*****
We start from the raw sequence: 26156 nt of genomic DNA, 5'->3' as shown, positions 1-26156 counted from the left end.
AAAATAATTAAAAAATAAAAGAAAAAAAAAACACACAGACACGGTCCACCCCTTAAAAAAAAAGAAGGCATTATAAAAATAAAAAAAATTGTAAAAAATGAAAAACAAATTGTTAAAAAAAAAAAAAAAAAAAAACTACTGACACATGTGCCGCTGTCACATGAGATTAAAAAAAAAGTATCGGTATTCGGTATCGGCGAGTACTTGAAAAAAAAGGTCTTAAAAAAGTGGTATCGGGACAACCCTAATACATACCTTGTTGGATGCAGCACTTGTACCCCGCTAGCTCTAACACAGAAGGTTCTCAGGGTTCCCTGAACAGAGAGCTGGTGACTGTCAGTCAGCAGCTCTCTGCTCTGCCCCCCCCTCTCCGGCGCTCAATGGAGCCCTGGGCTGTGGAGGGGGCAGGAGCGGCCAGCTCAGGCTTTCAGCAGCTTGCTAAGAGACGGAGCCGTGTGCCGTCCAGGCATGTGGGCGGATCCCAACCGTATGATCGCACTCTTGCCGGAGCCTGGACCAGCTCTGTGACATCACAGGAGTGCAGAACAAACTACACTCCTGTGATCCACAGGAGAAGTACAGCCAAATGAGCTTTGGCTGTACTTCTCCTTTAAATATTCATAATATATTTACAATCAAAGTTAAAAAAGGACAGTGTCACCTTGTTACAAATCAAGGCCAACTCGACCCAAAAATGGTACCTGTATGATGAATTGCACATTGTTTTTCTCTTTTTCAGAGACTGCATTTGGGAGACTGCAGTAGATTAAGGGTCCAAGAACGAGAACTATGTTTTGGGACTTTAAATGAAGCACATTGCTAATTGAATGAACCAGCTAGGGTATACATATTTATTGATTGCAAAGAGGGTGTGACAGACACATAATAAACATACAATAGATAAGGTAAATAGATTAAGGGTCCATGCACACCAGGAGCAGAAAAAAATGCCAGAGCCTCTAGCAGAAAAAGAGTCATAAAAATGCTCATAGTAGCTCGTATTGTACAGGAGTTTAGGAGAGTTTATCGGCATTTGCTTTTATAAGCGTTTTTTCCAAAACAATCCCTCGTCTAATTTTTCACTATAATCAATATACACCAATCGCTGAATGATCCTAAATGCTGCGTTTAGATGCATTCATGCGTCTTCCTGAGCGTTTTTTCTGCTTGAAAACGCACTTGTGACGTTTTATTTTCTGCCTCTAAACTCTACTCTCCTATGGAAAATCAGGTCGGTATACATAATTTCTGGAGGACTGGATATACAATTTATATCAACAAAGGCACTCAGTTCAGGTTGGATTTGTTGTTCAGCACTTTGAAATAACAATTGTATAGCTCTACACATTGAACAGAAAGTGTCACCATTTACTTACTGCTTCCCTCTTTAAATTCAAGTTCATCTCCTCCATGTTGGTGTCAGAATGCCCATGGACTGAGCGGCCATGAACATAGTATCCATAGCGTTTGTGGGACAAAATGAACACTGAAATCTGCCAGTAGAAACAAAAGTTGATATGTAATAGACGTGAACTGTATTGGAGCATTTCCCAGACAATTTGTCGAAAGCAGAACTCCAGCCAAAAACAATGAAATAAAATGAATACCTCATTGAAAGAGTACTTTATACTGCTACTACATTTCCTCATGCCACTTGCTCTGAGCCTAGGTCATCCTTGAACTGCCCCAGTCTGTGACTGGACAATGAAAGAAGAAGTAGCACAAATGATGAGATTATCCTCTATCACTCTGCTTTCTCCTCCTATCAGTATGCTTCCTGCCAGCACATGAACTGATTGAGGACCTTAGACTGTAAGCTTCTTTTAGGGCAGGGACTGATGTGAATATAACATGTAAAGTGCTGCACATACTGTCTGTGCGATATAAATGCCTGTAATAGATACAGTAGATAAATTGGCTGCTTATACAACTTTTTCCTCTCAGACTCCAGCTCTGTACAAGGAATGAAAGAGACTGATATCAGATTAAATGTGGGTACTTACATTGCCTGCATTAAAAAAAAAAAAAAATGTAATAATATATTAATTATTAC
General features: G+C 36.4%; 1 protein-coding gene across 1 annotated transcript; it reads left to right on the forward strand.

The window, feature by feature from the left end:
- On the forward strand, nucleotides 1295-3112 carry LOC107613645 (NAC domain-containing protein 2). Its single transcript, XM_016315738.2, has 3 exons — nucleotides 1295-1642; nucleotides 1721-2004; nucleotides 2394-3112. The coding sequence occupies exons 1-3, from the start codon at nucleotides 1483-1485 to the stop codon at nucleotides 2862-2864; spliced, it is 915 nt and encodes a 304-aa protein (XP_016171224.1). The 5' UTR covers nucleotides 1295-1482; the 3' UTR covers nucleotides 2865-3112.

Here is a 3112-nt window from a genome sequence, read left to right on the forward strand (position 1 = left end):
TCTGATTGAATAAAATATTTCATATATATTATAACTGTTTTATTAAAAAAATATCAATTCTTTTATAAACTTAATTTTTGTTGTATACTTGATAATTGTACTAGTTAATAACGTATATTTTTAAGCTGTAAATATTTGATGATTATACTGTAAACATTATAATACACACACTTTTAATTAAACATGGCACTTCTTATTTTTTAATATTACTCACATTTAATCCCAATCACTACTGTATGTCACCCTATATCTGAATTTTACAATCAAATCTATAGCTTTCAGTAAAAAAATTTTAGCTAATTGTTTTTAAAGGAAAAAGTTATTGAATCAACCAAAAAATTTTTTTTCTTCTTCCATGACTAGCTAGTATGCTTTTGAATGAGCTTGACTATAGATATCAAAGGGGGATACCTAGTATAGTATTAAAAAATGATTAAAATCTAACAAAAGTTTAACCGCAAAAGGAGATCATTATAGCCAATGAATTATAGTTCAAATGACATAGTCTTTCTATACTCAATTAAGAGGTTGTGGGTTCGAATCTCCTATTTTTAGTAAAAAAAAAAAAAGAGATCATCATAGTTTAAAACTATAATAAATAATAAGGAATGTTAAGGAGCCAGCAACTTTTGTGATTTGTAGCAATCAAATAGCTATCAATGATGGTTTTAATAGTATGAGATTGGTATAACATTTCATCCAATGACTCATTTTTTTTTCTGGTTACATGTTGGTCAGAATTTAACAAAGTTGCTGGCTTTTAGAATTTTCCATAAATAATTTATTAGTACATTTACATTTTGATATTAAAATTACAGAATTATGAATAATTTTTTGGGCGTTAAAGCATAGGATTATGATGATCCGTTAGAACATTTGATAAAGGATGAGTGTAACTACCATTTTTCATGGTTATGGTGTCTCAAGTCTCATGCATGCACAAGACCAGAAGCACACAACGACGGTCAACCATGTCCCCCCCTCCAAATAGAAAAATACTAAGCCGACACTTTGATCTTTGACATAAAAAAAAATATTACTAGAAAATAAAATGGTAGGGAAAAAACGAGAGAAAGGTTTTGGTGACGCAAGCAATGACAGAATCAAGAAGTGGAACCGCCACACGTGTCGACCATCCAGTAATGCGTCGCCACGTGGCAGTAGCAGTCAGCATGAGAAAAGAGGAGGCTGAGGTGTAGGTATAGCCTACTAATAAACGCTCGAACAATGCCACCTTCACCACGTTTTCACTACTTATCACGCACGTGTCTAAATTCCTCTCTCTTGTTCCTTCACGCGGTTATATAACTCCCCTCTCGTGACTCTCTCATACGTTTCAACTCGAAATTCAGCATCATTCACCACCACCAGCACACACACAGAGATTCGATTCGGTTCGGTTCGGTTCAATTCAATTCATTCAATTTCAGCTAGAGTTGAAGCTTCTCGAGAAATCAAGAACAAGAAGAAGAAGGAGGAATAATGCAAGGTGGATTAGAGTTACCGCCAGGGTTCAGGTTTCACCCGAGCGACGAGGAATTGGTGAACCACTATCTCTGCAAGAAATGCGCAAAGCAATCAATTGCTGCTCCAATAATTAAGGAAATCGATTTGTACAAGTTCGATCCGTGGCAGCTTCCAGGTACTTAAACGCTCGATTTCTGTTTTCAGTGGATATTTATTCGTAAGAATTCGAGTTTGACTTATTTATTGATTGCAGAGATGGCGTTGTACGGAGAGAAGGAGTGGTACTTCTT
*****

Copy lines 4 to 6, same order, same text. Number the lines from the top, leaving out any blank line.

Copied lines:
The window, feature by feature from the left end:
- On the forward strand, nucleotides 1295-3112 carry LOC107613645 (NAC domain-containing protein 2). Its single transcript, XM_016315738.2, has 3 exons — nucleotides 1295-1642; nucleotides 1721-2004; nucleotides 2394-3112. The coding sequence occupies exons 1-3, from the start codon at nucleotides 1483-1485 to the stop codon at nucleotides 2862-2864; spliced, it is 915 nt and encodes a 304-aa protein (XP_016171224.1). The 5' UTR covers nucleotides 1295-1482; the 3' UTR covers nucleotides 2865-3112.

Here is a 3112-nt window from a genome sequence, read left to right on the forward strand (position 1 = left end):